Kelly Port: Basically 95% of the movie has some kind of visual effect. A lot of them are very invisible effects. What we mean by that is that you don’t necessarily know there are effects: a subtle de-aging on Willem Dafoe and Alfred Molina for example. Some shots because of scheduling reasons or take changes or preferred performances in one take vs another. It could just be an in-camera shot of MJ and Peter just talking. Well I like that take of Tom Holland, but I like that other take of—so you end up doing a weird split screen and changing those performances. There’s one shot Scott and his team did in Happy’s condo’s kitchen where literally nobody was there. We didn’t shoot the plate of the kitchen because it was the wrong angle. Every single person was either digital or from a blue screen that was shot later individually. That was a full Frankenstein kind of shot, but it just looks like four or five people standing in a room together. Like of course that’s not a visual effects shot, but it’s actually a huge one.”

A good example with Jamie Foxx – at the end we had some interactive light on him but we had to time our electrical effects to coincide with the practical lighting effects but then we also had to create stuff that was closer to him like lightning bolts coming right off of him that should be lighting up his lower chin or jaw. A lot of times his face is CG or augmented on top of the live-action. You don’t even know that. Even though his face was shot or photographed, it’s fully CG sometimes.

Scott Edelstein: We would track his face and render a CG version of him with all the interactive lighting and then we would peel out just the pieces that are interactive lighting and put them on top of his real face, so it has that real subsurface scatter of the light. It wouldn’t look like you were just overexposing a plate, or flat or so it doesn’t look right. Like Kelly’s saying, pieces of his face were CG and you would never know.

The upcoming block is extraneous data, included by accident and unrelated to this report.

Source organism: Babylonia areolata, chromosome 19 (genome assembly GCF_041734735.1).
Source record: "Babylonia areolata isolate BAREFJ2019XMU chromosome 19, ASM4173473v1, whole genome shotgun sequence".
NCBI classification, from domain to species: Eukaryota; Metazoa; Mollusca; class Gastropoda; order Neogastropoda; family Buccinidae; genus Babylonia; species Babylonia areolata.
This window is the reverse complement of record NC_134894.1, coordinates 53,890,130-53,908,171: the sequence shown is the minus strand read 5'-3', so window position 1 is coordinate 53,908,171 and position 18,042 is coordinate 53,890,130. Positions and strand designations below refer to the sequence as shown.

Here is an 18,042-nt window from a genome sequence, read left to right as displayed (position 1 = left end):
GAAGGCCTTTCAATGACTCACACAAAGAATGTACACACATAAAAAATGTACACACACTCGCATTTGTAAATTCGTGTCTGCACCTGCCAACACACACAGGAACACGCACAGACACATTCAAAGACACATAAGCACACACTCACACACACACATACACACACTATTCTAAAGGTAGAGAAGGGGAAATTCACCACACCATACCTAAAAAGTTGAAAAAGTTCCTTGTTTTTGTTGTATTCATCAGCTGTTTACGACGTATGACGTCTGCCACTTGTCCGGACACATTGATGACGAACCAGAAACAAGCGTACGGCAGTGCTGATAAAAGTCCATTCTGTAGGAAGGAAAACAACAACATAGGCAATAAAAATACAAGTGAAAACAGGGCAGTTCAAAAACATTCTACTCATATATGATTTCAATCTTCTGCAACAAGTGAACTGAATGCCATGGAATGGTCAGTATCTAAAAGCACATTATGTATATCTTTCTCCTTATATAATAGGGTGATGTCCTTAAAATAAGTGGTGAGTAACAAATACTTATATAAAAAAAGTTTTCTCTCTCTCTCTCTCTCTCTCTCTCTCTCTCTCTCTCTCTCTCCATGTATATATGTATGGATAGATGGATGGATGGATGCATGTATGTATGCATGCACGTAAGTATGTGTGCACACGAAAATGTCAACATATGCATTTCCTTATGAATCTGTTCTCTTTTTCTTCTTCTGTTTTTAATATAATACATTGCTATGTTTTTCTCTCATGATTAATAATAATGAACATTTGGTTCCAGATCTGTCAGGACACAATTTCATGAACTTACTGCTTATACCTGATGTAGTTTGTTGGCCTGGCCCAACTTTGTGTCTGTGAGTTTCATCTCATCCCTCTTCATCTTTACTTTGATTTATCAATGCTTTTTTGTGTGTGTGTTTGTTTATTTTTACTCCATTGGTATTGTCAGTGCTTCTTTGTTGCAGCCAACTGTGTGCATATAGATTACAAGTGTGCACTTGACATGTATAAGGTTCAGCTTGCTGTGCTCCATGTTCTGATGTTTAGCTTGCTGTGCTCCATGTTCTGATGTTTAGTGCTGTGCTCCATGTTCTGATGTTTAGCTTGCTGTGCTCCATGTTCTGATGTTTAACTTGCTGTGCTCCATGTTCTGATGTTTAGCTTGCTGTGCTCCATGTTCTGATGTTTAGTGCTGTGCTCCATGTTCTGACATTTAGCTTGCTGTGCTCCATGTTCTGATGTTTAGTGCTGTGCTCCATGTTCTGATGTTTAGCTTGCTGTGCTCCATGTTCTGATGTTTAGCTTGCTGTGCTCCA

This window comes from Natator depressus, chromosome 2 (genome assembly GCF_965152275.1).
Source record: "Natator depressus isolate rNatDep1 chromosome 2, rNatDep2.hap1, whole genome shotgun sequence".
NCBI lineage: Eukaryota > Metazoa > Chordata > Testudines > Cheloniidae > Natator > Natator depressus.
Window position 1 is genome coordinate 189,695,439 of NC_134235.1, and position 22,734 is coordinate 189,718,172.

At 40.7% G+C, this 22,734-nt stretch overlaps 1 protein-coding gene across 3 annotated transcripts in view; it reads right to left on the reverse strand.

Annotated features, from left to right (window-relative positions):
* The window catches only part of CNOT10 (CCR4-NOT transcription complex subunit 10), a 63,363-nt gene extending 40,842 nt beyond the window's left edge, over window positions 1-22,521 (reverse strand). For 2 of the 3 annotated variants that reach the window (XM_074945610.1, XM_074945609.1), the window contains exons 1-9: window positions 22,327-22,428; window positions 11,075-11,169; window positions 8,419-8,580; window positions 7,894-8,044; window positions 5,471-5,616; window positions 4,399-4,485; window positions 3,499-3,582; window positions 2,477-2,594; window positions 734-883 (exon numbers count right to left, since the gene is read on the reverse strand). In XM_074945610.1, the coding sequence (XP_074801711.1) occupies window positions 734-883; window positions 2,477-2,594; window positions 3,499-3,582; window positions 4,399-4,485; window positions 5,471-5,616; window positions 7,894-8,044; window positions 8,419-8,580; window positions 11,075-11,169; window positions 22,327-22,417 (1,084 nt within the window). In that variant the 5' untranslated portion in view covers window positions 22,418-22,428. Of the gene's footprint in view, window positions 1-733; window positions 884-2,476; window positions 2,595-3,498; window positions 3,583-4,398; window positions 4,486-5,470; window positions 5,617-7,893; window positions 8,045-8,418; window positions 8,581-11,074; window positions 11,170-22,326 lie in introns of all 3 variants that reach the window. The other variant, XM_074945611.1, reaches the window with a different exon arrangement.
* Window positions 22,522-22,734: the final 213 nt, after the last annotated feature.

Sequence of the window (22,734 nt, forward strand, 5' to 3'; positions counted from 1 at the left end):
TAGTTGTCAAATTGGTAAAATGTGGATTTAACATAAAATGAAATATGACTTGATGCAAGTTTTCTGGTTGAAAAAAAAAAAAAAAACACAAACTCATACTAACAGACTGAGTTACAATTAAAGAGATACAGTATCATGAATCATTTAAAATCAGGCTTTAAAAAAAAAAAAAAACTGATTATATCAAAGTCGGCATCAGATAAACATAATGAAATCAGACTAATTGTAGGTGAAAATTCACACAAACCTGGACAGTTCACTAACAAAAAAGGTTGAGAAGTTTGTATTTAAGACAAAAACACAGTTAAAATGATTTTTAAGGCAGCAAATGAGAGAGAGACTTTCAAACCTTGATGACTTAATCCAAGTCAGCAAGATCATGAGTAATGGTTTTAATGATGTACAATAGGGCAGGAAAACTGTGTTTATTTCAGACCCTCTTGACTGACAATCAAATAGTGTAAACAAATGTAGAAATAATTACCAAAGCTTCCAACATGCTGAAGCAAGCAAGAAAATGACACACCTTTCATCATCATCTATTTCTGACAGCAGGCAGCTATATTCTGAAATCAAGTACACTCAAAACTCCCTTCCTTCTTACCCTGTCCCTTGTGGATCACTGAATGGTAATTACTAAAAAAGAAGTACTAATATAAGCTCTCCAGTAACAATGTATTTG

Chris Waegner: The invisible effects thing too, that’s where we, as artists – if people don’t know that it’s digital, then we’ve kinda gotten away with it. We’ve done it to a level where people don’t notice. Because there’s nothing worse than sitting in a film and having that moment or that shot come up that kinda pulls the audience out of it, even for a split second.”

After all the work is done and turned in, there is one true test for the visual effects teams, how the audience responds to their work and the film. 

Kelly Port: That is the most exciting thing for me in the whole world. I went on Friday of opening weekend with my kids. I’ve seen the movie like, 100 times by now. If you count the individual sequences, thousands of times. So I know it almost like the back of my hand…So when I’m seeing it I’m like, ‘okay here it comes.’ But to get to see, and you hear the people talking about it…the fans are really vocal in these audiences. And I think they – this is such a great movie to see with a live audience in a big theater.

Scott Edelstein: I’ve never gone to a show where people dress up. But the first weekend or even second weekend, people are literally in Spiderman spandex costumes running around the theater. Kids are running around the theater screaming and jumping out of their seats, especially when the alternate Spidermen show up. Everyone goes nuts! It’s been out there for like a month or so and everybody’s talked about it and still you see it. The visual of it happening, it gets you so excited.